(305) 247-1216

Everglades National Park Boat Tours

Everglades National Park Boat Tours has been in operation before the gulf coast became part of the National Park system. Everglades National Park has been declared a Biosphere Reserve, a World Heritage Site and a Wetlands International Alliance by the United Nations. Tours are offered so visitors can see the Everglades as it is naturally with out any loud noises or interruptions to the wild life's daily routine. You will see a variety of birds, manatee's and the dolphins like to play in the wake of the boat. The park utilizes especially quiet engines so wild life is not intimidated while you view them.

(239) 695-2591

Directions

Driving

Directions to the Ernest Coe Visitor Center 40001 State Rd. 9336, Homestead, FL 33034-6733

Visitors coming from the Miami area and points north should take the Florida Turnpike (Route 821) south until it ends merging with U.S. 1 at Florida City. Turn right at the first traffic light onto Palm Drive (State Road 9336/SW 344th St.) and follow the signs to the park.

Visitors driving north from the Florida Keys should turn left on Palm Drive in Florida City and follow the signs to the park.

Directions to the Flamingo Visitor Center: Flamingo, Florida

Visitors coming from the Miami area and points north should take the Florida Turnpike (Route 821) south until it ends, merging with U.S. 1 at Florida City. Turn right at the first traffic light onto Palm Drive (State Road 9336/SW 344th St.) and follow the signs to the park.

Visitors driving north from the Florida Keys should turn left on Palm Drive in Florida City and follow the signs to the park.

The Flamingo Visitor Center lies roughly 38 miles south of the park entrance. Visitors should expect to drive about an hour before arriving at Flamingo.

Directions to Shark Valley Visitor Center: 36000 SW 8th St. Miami, FL 33194

Shark Valley Visitor Center is located on Highway 41 (Tamiami Trail / SW 8th St.) 25 miles west of the Florida Turnpike, exit 25A (from the north) and exit 25 (from the south).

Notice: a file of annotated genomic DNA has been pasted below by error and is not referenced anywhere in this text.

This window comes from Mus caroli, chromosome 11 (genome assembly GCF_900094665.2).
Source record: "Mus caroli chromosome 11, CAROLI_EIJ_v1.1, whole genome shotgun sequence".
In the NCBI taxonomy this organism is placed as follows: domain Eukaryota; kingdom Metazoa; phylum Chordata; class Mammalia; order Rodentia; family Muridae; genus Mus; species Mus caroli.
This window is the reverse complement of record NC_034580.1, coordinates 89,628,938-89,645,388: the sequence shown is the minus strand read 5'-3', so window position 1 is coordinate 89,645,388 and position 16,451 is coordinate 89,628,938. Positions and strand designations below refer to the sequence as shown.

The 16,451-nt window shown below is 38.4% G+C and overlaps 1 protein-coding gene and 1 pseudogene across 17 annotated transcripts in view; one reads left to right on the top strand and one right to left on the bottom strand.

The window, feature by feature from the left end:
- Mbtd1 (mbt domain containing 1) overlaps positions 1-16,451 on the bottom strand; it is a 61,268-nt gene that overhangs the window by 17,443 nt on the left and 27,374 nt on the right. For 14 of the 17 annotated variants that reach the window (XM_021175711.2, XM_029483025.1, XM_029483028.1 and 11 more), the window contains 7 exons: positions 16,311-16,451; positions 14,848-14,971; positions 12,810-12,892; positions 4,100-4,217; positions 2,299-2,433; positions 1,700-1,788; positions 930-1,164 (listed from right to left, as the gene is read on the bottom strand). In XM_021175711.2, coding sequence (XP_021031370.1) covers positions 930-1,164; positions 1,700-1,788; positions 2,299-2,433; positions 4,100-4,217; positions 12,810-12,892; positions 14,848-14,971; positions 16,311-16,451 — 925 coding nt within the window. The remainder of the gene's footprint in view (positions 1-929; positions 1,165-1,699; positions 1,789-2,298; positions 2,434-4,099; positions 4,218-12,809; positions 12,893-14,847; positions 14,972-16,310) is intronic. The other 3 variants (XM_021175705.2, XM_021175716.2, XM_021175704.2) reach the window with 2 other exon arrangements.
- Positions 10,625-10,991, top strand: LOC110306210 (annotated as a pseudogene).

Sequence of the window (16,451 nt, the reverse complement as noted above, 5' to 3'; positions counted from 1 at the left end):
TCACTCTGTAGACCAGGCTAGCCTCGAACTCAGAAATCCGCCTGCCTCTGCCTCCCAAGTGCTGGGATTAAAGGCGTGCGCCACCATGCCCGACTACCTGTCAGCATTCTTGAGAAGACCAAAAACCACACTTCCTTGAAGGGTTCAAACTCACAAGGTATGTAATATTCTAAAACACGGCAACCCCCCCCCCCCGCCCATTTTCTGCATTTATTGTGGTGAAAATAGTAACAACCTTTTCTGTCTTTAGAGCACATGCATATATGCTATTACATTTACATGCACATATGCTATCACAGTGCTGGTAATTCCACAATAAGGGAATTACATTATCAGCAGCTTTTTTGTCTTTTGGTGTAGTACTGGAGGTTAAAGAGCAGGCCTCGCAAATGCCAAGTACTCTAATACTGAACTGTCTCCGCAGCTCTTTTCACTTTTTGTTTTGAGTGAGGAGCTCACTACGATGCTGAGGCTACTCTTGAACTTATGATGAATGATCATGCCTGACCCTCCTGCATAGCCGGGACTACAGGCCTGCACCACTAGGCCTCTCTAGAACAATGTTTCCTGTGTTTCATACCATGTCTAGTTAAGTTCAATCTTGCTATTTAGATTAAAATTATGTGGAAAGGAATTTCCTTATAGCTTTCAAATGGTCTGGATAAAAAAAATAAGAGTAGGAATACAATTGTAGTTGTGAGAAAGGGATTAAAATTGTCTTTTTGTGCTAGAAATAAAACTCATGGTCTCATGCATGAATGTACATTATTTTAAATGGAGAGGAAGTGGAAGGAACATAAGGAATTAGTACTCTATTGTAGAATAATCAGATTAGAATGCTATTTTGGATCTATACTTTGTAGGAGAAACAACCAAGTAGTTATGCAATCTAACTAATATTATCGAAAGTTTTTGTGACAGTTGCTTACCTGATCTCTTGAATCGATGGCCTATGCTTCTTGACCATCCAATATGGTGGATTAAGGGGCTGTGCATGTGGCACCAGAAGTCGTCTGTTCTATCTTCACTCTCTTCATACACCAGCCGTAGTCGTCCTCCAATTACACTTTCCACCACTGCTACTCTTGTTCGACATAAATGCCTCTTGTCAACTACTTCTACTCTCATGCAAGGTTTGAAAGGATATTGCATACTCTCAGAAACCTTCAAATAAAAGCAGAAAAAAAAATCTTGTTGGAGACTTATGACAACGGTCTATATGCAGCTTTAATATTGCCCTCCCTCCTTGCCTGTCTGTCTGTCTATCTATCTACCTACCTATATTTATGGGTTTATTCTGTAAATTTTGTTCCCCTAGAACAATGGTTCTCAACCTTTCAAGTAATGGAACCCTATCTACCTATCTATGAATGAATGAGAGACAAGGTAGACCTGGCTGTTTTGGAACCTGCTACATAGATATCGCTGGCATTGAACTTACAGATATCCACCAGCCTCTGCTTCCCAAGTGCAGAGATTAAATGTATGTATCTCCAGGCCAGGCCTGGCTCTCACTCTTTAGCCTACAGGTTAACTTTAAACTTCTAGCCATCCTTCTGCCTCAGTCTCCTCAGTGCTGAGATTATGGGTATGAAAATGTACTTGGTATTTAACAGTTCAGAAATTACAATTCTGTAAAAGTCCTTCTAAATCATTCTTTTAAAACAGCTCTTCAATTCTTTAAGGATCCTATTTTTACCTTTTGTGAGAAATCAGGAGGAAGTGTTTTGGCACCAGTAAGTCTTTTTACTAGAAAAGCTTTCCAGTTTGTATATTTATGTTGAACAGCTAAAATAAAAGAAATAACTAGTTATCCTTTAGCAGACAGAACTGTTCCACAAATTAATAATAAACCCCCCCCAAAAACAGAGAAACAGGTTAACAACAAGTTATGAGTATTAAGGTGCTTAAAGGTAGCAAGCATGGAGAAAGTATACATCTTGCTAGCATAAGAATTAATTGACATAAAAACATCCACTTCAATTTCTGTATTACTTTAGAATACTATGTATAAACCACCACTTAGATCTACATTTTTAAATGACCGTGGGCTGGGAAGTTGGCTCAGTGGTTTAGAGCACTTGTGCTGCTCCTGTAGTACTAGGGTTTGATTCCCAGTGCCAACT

From the Naples area, take U.S. 41 (Tamiami Trail) approximately 70 miles east to Shark Valley.

Directions to the Gulf Coast Visitor Center: 815 Oyster Bar Ln., Everglades City, FL 34139

The Gulf Coast Visitor Center is located 5 miles south of Highway 41 (Tamiami Trail) on State Road 29, in Everglades City. From Interstate 75 (Alligator Alley), take exit 80 (State Road 29) south and proceed 20 miles to Everglades City. Once in Everglades City, follow the signs to the park. The visitor center is on the right.

Directions to the Chekika Area of Everglades National Park: 24200 SW 160th Street, Miami, FL

Chekika is located about 36 miles from downtown Miami and 18 miles from Homestead, Florida. To get there, take the Dolphin Expressway (State Road 836) to the Palmetto Expressway (State Road 826) or the Homestead Extension of Florida's Turnpike. Exit the Palmetto or the Turnpike at Kendall Drive (SW 88th Street), and go west to Krome Avenue (SW 177th Avenue). Turn left and go south about five miles to SW 168th Street. Turn right and go west about six miles to 237th Avenue. Turn right and go north about a mile. Turn left on168th Street, and you'll be facing west with the entrance to Chekika just ahead.

From the south, take the Turnpike to Eureka Drive (SW 18th Street), go west to Krome Avenue, and turn north to SW 168th Street - or take Krome Avenue due north from Homestead to SW 168th Street and follow directions above.

Due to seasonal flooding, Chekika is closed during the wet season. This popular part of the park is located in the East Everglades area and is open from dawn to dusk. There are no amenities so be sure to bring water and any food/snacks wanted for your trip.

Flying

The closest major airport to the park is Miami International Airport.

Public Transportation

No public transportation into the park.

Phone Numbers

Primary

(305) 242-7700

Links